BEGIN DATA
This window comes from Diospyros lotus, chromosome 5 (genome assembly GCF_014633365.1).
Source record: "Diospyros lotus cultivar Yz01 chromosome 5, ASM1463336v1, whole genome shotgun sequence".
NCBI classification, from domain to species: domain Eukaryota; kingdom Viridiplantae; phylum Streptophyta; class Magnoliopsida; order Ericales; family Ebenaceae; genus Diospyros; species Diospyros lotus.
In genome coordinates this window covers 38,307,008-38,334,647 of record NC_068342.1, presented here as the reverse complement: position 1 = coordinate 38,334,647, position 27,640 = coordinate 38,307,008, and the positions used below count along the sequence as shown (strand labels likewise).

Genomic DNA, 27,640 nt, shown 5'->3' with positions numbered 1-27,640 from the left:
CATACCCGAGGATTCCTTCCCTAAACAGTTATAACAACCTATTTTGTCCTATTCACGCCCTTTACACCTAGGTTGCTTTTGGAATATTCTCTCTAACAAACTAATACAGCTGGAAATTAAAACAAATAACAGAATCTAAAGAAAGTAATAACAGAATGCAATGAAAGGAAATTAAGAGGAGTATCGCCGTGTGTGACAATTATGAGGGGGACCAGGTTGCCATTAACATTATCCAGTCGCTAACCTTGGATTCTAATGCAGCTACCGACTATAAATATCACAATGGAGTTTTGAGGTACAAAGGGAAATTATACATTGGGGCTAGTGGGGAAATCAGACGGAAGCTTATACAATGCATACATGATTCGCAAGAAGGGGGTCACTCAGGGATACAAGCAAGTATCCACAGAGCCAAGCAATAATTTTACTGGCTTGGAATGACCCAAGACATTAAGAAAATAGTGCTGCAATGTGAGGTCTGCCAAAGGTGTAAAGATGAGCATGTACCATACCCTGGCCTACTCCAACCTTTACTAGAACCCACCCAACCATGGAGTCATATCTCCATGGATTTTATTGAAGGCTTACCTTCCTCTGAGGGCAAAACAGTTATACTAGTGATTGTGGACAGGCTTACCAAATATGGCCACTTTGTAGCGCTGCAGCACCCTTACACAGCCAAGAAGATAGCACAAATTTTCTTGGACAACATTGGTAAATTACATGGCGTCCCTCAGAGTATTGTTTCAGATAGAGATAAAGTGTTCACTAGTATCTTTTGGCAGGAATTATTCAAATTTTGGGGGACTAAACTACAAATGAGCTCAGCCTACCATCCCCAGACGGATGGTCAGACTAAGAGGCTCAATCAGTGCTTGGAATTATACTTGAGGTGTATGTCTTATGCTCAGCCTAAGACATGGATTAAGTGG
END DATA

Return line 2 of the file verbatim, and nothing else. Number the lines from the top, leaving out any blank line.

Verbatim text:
Source record: "Diospyros lotus cultivar Yz01 chromosome 5, ASM1463336v1, whole genome shotgun sequence".